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Engraved case-hardened


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You wish to have a pistol with a color case hardened frame. You also wish to have the pistol engraved.

 

Since case hardening is actually a surface hardening technique, would not having it case hardened prior to the engraving make the engraving much more difficult? And tend to wear out engraving tools?

 

https://gunsmagazine.com/discover/two-of-a-kind/

 

The man is describing having a pair of guns customized. And they are both color case hardened and engraved. And in the article he said they were hardened first.

 

This just seems wrong to me.

 

Does it seem wrong to anyone else? Of course they could have engraved them first and then sent them off to be case hardened, and he just got it backwards when he wrote the article.

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Not sure about other manufacturers, but I know Colt used to ship guns "soft" if they were to be engraved. Likely a hardened frame would need to be annealed prior to engraving, as Crooked River Pete mentioned. If it weren't, besides being difficult to engrave since the tools would "skate" across the hardened surface, the engraving would expose soft metal and potentially create failure points.

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I have engraved color case hardened guns in the past.  They can be cut without first annealing, but frequent tool resharpening is necessary and progress must be taken fairly slowly.  Tool steel gravers are typically harder than surface hardening, and carbide and even diamond gravers are readily available.  

 

With that said, it is easiest to engrave medium-hard steel.  Too soft and it raises rough micro-burrs at the edges of curved cuts.  Too hard and gravers tend to skip out of the pattern.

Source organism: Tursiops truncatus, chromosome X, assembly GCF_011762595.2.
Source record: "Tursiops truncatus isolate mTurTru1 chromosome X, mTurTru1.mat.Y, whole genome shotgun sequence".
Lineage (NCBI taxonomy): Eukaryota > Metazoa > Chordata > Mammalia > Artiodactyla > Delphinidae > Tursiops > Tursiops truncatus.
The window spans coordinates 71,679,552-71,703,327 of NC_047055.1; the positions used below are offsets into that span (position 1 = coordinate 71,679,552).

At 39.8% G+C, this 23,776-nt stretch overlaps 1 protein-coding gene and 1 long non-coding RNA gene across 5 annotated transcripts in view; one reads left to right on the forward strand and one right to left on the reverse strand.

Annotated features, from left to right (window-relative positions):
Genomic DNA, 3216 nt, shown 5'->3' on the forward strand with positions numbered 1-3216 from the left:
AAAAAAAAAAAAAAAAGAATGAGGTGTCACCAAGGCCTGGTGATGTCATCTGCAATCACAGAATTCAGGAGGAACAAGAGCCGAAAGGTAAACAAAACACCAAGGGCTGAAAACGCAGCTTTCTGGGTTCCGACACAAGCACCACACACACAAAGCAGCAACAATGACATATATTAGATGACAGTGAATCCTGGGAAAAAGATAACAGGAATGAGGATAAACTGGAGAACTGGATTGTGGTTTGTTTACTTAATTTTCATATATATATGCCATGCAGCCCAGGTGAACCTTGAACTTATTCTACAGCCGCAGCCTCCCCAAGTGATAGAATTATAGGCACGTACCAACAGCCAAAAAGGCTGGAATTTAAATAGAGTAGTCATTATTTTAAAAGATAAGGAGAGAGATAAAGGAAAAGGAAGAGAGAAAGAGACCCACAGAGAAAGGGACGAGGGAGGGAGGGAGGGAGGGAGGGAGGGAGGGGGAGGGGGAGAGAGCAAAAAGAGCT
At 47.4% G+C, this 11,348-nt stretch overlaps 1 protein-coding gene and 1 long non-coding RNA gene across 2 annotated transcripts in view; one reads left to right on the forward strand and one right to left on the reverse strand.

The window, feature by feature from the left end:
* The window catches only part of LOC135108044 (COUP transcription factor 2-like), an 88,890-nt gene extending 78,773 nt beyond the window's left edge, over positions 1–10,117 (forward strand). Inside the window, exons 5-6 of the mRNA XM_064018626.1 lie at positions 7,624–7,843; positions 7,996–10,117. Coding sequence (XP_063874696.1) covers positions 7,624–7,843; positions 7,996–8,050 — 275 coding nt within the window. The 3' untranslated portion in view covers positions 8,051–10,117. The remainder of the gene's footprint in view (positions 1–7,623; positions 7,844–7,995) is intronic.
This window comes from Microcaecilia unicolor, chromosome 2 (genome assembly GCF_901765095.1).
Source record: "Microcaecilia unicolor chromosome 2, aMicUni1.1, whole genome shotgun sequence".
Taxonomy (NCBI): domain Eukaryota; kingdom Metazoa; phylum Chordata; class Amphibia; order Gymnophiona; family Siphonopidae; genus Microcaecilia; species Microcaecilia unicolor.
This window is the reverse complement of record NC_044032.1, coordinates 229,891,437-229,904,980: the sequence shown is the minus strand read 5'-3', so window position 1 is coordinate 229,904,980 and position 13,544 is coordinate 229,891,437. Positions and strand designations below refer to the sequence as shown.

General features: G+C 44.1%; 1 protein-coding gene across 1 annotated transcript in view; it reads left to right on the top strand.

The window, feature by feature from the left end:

Different people prefer different methods.  Annealing and recoloring is always a craps shoot.  You never know what the outcome will look like, or if frames will be warped or made brittle or surface porous by the repetitive heat treating, even when done in a tightly controlled oven. 

 

Personally, I prefer to leave color case-hardened guns plain, without further embellishment.  They are usually quite beautiful as they are.  

 

I've not heard before of factory guns being shipped out annealed or prior to surface finishing.  That would seem to affect manufacturer warranties. 

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I had a side plate on 1876 replica engraved.  I was quoted $34.00 for the simple job.  When I got it back the craftsman stated "that damn thing has real color case hardening.  I ruined a couple of engraving tools on it".  I offered to pay for them.  He told me it was his fault for not checking first and besides, he could make it back later.

 

Also, if you do get through the color on the surface, the bare metal below will show though and make your piece look like a toy cap gun.

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In "Last Stand at Sabre River", when Tom Selleck's wife, (Suzi Amis), gives him the 1860 Richards she made him, she says that while she engraved the barrel, ejector rod housing, and cylinder, she couldn't engrave the frame because it was Case Hardened.

 

LastStandColt.jpg

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15 hours ago, Crooked River Pete, SASS 43485 said:

image.thumb.png.190e90ef81b1bf3de3a8fc7fadde375e.png

Let me speak to those grips, and I'll let that excellent engraving speak for itself!
I'm looking at the checkering.

Relief diamond work is gorgeous and symmetrical, and pretty darn hard to do.

I am taking a long look at the checkering on the inside curve of those relief diamond pedestals.
My most profound respect to the artist who can create such uniform work inside these curved borders!

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4 hours ago, Linn Keller, SASS 27332, BOLD 103 said:

Let me speak to those grips, and I'll let that excellent engraving speak for itself!
I'm looking at the checkering.

Relief diamond work is gorgeous and symmetrical, and pretty darn hard to do.

I am taking a long look at the checkering on the inside curve of those relief diamond pedestals.
My most profound respect to the artist who can create such uniform work inside these curved borders!

Paul Persinger, those grips cost almost as much as the engraving.

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